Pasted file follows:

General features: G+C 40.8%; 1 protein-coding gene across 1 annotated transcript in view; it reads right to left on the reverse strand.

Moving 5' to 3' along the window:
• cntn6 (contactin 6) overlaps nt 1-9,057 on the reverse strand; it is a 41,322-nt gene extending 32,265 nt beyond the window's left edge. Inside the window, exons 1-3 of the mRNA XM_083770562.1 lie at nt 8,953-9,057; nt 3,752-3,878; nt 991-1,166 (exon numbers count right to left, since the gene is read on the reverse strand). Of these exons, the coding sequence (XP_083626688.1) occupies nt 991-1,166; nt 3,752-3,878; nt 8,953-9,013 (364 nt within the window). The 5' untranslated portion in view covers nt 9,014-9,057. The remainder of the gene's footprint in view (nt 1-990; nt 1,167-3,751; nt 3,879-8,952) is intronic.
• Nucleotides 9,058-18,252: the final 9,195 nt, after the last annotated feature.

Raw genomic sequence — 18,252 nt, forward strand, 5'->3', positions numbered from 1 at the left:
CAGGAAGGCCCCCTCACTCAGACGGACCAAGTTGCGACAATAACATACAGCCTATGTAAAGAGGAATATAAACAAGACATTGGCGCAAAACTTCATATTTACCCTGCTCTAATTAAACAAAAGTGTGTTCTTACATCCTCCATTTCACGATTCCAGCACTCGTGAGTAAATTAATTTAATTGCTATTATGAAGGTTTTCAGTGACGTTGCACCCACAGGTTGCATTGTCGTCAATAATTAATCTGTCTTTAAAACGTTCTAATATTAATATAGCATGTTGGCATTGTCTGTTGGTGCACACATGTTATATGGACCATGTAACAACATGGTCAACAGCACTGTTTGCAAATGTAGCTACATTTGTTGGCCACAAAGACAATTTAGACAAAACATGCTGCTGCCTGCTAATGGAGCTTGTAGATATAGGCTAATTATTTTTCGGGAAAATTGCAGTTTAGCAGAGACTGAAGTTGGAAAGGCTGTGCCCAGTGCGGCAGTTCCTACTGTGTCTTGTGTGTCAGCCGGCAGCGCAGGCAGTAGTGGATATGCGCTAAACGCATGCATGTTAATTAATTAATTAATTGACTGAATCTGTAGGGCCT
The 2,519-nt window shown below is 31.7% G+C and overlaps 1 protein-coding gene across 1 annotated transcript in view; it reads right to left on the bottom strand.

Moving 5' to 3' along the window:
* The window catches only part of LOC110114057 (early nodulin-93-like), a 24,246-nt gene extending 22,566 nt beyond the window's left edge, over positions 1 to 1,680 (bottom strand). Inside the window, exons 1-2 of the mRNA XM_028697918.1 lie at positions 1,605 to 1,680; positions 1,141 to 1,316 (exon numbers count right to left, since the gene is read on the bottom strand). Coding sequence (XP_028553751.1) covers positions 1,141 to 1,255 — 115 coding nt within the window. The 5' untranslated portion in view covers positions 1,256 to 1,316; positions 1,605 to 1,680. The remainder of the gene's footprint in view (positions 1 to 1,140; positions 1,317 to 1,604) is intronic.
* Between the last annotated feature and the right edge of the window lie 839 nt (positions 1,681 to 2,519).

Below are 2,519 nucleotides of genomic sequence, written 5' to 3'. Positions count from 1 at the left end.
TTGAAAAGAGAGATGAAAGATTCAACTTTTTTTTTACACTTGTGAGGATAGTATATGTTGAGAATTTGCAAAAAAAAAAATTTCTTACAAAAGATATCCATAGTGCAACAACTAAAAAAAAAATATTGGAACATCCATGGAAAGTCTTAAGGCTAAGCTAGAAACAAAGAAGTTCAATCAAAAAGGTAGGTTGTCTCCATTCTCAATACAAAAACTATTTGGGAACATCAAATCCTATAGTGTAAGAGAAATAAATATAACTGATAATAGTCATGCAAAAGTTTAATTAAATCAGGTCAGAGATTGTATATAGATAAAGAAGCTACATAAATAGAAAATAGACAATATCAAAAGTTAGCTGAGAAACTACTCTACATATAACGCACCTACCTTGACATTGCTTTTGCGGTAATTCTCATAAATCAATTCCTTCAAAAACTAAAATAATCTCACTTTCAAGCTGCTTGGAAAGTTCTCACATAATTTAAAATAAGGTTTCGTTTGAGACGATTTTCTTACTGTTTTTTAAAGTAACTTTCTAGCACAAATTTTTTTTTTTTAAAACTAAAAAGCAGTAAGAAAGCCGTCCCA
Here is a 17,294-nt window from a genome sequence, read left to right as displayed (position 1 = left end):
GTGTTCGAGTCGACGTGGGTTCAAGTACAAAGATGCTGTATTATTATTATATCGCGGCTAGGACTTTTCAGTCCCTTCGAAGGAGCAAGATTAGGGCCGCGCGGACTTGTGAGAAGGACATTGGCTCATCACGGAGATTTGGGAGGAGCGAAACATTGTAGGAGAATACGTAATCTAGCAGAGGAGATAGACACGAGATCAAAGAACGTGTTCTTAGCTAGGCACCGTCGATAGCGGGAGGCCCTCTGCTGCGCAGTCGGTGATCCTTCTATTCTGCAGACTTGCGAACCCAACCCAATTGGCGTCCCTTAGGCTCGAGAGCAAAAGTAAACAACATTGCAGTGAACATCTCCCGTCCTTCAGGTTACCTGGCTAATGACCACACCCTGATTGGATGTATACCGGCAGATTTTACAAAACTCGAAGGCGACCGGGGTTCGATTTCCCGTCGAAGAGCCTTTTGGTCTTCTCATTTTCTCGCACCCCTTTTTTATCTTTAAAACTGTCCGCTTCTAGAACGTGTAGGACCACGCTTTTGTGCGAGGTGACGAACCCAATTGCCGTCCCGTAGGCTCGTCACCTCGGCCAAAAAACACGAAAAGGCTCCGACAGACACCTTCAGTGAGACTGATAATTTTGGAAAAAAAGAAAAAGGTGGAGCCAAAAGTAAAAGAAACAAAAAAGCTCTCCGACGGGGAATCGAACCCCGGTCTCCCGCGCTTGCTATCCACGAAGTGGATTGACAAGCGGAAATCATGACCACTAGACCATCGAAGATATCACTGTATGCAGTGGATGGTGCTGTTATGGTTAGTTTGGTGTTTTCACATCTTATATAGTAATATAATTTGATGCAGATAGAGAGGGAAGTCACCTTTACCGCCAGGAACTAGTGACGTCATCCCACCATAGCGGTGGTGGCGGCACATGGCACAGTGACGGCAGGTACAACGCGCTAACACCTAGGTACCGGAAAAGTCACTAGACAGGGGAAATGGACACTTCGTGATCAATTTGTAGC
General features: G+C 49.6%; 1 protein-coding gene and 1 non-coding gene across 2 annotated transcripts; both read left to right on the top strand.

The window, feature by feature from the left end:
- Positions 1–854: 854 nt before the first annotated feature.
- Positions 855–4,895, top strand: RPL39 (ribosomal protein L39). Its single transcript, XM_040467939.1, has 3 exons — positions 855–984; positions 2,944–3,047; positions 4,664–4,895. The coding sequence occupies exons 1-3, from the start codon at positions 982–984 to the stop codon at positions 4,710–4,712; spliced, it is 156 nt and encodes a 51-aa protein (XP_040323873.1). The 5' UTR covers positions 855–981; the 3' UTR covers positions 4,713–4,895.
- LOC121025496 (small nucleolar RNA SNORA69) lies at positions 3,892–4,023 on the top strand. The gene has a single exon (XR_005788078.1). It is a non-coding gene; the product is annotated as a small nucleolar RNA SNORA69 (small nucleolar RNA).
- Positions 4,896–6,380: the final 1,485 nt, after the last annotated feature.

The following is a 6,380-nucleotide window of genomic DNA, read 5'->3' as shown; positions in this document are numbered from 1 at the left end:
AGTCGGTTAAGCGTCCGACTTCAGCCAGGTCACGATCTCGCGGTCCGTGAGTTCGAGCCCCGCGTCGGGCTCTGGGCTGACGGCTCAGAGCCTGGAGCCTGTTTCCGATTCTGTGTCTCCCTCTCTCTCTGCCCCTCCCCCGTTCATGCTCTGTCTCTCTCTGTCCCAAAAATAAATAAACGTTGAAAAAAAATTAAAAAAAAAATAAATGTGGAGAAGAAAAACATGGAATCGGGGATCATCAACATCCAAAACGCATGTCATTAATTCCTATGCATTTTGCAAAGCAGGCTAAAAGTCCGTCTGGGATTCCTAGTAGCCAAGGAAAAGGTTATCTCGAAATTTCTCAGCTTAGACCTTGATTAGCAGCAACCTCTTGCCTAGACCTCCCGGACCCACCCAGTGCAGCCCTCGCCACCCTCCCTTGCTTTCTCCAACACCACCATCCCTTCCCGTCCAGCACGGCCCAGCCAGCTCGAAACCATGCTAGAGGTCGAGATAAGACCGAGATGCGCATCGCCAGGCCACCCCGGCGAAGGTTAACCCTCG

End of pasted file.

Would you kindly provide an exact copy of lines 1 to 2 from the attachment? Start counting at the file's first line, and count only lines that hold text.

General features: G+C 40.8%; 1 protein-coding gene across 1 annotated transcript in view; it reads right to left on the reverse strand.

Moving 5' to 3' along the window: